Susan Myers, a 35-year-old Van Nuys secretary who has been pushing country to her friends for two decades and is a regular at several Valley country music bars, said she had seen no statistics on country’s rise and fall but had sensed both shifts. She summed up the past few years this way:
‘Dropped Like a Rock’
“In the ‘70s, it seemed like only a few people liked country. Then everyone went for it, although it was only skin deep for a lot of new fans. Then it dropped like a rock, except that a few of those new fans stayed with country, so the audience is a little bigger than it used to be before it all started.”
Ed Barkas, who teaches country-western dancing at several local clubs, confesses that he enjoyed the increase in popularity but recalled: “There just weren’t enough good bands to go around. A lot of what passed for country music was poorly done. It was too much too soon.”
Myers, like a lot of country fans, professes to be unperturbed at the passing of cowboy chic, dismissing many of these short-term country fans as “very superficial, trendy people who never really understood country.”
And, despite the downturn in country music’s popularity, there remains a solid core of fans in the Valley who keep a handful of country bars in business.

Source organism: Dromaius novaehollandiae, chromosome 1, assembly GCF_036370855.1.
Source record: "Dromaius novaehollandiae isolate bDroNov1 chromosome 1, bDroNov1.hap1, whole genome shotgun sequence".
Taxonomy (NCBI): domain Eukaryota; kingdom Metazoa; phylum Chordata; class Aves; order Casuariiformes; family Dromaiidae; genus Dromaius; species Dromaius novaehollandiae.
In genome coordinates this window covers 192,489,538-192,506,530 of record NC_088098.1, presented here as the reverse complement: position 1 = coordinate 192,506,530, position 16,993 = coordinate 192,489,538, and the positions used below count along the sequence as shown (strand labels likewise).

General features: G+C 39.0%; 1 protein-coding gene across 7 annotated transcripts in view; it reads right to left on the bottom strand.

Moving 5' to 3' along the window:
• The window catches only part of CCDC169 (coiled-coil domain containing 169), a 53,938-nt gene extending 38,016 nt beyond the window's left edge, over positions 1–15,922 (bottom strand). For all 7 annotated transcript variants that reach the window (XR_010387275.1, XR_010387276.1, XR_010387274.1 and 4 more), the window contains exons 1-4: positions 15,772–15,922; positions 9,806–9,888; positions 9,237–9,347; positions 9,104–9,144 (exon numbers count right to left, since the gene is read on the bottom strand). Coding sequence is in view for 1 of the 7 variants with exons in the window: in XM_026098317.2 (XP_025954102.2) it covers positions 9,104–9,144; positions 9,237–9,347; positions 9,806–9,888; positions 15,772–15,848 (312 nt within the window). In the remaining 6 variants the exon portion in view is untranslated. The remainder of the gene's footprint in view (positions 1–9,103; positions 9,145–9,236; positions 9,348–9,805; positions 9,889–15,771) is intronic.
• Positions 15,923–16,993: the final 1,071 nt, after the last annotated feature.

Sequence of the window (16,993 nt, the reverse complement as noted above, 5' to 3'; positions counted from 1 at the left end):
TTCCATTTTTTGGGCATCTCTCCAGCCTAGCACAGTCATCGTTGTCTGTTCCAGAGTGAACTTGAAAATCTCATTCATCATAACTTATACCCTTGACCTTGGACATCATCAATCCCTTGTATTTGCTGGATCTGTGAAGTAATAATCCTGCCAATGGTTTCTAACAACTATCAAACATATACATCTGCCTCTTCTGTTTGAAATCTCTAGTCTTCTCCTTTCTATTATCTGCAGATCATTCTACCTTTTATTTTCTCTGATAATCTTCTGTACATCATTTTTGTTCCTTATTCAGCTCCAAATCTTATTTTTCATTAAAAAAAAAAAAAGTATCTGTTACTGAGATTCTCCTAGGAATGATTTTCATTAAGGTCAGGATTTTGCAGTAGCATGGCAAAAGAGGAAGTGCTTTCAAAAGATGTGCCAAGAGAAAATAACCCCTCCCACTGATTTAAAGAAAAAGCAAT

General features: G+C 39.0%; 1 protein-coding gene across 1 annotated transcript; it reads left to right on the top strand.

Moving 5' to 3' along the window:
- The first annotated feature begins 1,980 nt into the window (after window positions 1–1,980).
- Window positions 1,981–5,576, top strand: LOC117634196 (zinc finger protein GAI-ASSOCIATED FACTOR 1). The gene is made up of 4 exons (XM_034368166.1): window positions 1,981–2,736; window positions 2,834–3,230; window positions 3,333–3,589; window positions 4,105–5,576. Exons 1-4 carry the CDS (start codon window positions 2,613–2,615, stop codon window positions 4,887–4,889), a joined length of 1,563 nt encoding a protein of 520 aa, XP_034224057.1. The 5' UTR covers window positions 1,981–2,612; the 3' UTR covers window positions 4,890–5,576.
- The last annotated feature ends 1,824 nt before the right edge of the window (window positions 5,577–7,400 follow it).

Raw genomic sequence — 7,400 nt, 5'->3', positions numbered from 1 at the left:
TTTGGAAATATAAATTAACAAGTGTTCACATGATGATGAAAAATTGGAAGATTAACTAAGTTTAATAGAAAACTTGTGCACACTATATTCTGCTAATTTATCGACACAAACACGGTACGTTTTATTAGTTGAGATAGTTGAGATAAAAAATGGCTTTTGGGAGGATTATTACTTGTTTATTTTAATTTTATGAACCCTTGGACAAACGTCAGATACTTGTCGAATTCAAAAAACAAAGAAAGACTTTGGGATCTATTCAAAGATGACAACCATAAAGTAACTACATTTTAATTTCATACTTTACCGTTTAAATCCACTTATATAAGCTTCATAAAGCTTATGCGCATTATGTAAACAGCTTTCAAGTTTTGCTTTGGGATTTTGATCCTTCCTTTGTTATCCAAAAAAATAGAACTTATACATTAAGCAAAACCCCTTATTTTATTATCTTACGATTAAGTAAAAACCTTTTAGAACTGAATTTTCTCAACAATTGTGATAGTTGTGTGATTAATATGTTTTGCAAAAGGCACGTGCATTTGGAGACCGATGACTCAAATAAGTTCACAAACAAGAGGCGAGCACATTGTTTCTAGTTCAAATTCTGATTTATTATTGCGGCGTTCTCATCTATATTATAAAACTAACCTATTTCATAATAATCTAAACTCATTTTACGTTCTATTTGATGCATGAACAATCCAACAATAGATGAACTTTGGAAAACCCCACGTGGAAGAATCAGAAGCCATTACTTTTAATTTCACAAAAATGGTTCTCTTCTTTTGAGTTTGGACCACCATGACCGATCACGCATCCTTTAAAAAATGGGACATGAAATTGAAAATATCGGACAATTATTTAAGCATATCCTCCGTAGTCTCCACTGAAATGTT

Myers and her country-loving friends occasionally attend concerts by country singers at The Palomino or the Beverly or Greek theaters. But they spend far more nights dancing at local bars.
These clubs all have much the same format. They employ low-cost local bands, most of which use part-time musicians.
Many clubs have no cover charge, and those that do seldom charge more than $2 per person.
Only a few advertise.
Typical is the Longhorn Saloon in Canoga Park, which keeps in touch with its customers each month through a newsletter mailed to 2,000 patrons, said manager Linda Parisien.
Many country bands have their own following, Parisien said, and the size of the crowd at her club, which has a capacity of 280, rises and falls depending on the group.
It is the desire to dance, rather than listen to music, that draws patrons to these clubs. Most offer free dancing lessons at least one night each week.
Barkas, pausing while teaching 20 would-be country dancers at the Woodlake Saloon in Woodland Hills last week, noted that country music can be danced with or without a partner.
“Line dancing, which does not require a partner, gets around the age-old problem of more women wanting to dance than men,” he said. “With country, everyone can dance. That’s one reason why clubs like this do well.”
The most popular dance is the two-step, which Barkas said is “similar to a polka when it is danced to fast music and similar to a waltz when danced to slow music.”
The emphasis on dancing rules out much of the newer country music, including most of Willie Nelson’s recent songs, which he said are incompatible with traditional country dancing.